I can’t tell you how often I hear someone at the end of the workout say something like “I need to do more abs; I want to get a six-pack.” The truth is that passing on a six-pack is a better way to get a six-pack than doing 600 sit-ups. The key to abdominal definition is the visibility of the abdominal musculature, not the strength of the muscles. You can do one million sit-ups, crunches or whatever exercise you want and it will have no effect on abdominal definition. When people ask me the best exercise for abs I tell them table push-aways. It usually takes a few minutes for them to get it. It’s not a joke, it’s the truth. If you want better abs, eat less and train more but, don’t just train your abs.
The idea of working the abs to get abs is one of the oldest misconceptions in training. This goes back to the old idea of spot reduction. Spot reduction has never worked and will never work. The research has been done over and over and the answer is always the same. You can’t decrease the fat layer on a particular area by working that area. That means that the guys doing sit-ups to lose abdominal fat and the lady sitting on the adductor (inner thigh) machine are both wasting their time. Good total body work is, was, and always will be the key to fat loss.
Want better abdominal definition? Finish every workout with some hard interval training instead of extra sit-ups or crunches. Interval training or what is currently called High Intensity Interval Training (HIIT) is the real key to fat loss and the resulting definition. Interval training burns more calories than steady state aerobic training and, because it is a sprint program, you get a sprinter’s body.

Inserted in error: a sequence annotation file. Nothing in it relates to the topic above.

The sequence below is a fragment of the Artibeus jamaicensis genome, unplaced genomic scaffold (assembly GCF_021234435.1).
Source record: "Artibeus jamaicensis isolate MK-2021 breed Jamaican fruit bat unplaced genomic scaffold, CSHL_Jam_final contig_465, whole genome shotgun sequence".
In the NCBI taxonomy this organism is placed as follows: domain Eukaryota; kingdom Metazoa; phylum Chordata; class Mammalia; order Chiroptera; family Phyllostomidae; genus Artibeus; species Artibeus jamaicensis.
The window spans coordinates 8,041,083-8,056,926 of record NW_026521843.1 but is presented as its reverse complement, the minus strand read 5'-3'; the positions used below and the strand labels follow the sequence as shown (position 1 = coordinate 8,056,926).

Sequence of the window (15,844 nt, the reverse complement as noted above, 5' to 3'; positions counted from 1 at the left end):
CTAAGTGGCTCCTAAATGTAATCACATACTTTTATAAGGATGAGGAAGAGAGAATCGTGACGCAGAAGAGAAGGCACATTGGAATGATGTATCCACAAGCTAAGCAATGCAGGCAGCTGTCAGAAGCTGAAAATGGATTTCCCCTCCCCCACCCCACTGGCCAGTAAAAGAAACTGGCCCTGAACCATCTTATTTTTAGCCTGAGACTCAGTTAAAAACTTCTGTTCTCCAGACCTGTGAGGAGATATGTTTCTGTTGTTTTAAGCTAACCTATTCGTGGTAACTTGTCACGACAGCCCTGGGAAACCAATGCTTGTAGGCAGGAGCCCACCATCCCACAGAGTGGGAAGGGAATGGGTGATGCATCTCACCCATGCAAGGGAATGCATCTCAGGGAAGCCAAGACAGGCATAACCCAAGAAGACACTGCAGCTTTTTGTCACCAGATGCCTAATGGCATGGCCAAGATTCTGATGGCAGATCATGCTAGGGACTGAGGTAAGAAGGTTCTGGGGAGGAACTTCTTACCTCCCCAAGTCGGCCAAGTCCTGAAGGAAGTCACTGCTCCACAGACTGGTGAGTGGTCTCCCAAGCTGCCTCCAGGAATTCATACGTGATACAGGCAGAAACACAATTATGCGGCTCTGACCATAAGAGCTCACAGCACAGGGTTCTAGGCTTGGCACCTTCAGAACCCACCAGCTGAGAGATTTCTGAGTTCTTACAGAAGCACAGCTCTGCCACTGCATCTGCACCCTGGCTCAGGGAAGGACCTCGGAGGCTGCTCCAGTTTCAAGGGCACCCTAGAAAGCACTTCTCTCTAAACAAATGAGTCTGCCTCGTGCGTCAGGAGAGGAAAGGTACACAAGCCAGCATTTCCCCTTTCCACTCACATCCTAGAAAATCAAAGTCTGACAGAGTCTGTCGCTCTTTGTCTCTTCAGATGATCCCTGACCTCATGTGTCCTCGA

Abdominal training may potentially reduce the diameter of the waistline, but will do very little to reduce body fat. The truth is there are lots of good reasons to do abdominal work or core training as we now like to call it. A strong core is one of the keys in the prevention of back pain. A strong core will help you look better and improve performance in a host of sports, but sit-ups or any other abdominal exercise will not reduce body fat. The fact of the matter is that doing hundreds of crunches will lead to back pain long before they lead to visual abs.
A good abdominal or core program is a lot more than crunches. Most of your core work should be isometric exercises like front planks, side planks, resisted tubing or cross-cable holds and suitcase carries. One of the major functions of the core musculature is the prevention of motion. What does that mean? It means that the abdominals are great stabilizers. Work on the stability function, not on flexion and extension.
Michael Boyle is a strength and conditioning consultant with the Boston Red Sox and founder of Michael Boyle Strength.